Why had she screamed? What did she think was going to happen? Was my poor sister now out of our reach forever, because she had ventured 10 yards in her own country? It belied such a divide in thinking. My grandmother felt she was in some sort of danger because she was no longer in the shelter of our convoy. Why did my grandmother scream?


In Bangalore, the police will stop your car if you are driving with a woman (dressed in 'Western' clothes - whatever that is supposed to mean) after 11pm. They feel it is their job to poke their corrupt noses into our personal space and more worryingly, they feel it is their role to protect women from the dangers of the night. The rape statistics in Bangalore - and across many cities in India - are alarming. It my opinion, it is the years of yearning for intimacy and sexual interaction an average unmarried Indian man experiences, that finally overflow into the inhuman act of rape.


I remember taking an inter-city bus between Bangalore and Goa. There were 26 men and 2 women on it (I could end this anecdote here). Each passenger had booked his/her ticket online, for Rs 600 (GBP 7.00, USD 12.00) which is quite a high price for a bus ticket in a country of buses. The two women's seats were on opposite sides of the bus. After everyone had settled down, the conductor asked whether they would like to be seated next to each other rather than a male-stranger and they agreed instantly. What? Does this happen elsewhere? Can a man not leave a woman alone for 8 hours? Can a woman not feel safe sat in a relatively up-market air-conditioned coach? Can the two not engage in a simple, human conversation to make what would be an otherwise unbearable, bumpy bus journey any less painful?


Go to an Indian nightclub. Apart from the few ones which apply the 'couples only' rule strictly and let women enter free, their numbers are unbelievably skewed in favour of men. Groups of single men who will stand at the bar or dance in a circle. In the 'West', groups of girls, guys and both will queue outside a nightclub to have a good time. A girl will have a drink in the knowledge that baring an anomaly, she will be safe at the end of night. She is free to make her own choices and not be shipped off home in a friend's car when the night is over. She can stay out, she can meet someone. She can live her life the way she wants. It is not like that in India. Only a tiny percentage of women have this freedom.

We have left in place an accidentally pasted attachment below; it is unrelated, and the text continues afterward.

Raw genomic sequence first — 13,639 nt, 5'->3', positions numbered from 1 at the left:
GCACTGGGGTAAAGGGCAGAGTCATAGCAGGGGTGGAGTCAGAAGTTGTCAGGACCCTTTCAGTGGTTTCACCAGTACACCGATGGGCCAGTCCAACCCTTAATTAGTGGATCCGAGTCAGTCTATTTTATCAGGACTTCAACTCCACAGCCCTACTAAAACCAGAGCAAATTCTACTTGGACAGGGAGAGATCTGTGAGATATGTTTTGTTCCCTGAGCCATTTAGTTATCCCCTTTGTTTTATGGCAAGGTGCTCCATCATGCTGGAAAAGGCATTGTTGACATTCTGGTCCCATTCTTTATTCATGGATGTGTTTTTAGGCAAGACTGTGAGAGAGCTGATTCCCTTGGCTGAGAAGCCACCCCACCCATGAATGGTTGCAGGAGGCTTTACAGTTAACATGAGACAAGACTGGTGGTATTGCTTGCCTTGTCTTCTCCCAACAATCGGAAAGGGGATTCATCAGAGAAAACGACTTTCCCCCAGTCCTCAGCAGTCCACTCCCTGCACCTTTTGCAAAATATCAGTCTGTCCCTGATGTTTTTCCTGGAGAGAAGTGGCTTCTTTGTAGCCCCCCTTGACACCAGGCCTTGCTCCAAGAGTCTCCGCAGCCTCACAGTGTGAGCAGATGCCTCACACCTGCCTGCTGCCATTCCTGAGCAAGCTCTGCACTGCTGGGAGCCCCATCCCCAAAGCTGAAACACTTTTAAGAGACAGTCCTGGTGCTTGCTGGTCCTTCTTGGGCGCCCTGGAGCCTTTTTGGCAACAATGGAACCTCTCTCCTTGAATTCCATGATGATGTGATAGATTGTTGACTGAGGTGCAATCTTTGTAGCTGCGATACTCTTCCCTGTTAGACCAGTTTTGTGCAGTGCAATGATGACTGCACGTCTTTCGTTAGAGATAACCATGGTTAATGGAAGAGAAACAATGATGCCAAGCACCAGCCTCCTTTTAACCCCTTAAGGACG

And so women sit in the front of the bus when they go to work in the morning. I don't know whether they made this rule but they and the bus conductor stick to it. There is a women's-only compartment in the trains in Bombay. In England everyone rides on the tube together and it gets just as crowded. You get out a book or plug in your earphones and simply get on with it.


Even when some (and I stress, some - but if you're Indian, you know the ones I mean). Indian men go abroad, the first thing they say is, "Oooh dude the white girls here are so hot man. So much better than India." What nonsense. There are beautiful women everywhere. Maybe Indian culture has something to do with this widespread misconception. If there were more women on India's streets, men would get used to their presence and stop treating them like circus attractions.


In the state of Haryana last year, a courageous woman broke the shackles of centuries of traditional silence and went to the police to report that she had been raped by her husband. The police constable raped her again at the station in one of the prison cells and told her to go home. There are good people in the world. There are good men and bold women in India. But stories like that make me wonder if we as a nation can ever evolve into civil beings.


Men are starved of the sight and the touch of a woman. Women are caught between the gears of social change. Hopefully the motor of education will condemn this vicious cycle to the past. Please.


And after saying all this, I probably wouldn't let my daughter walk around a city at night without a man accompanying her. Am I part of the problem?

10 comments:

Vijay Bhat said...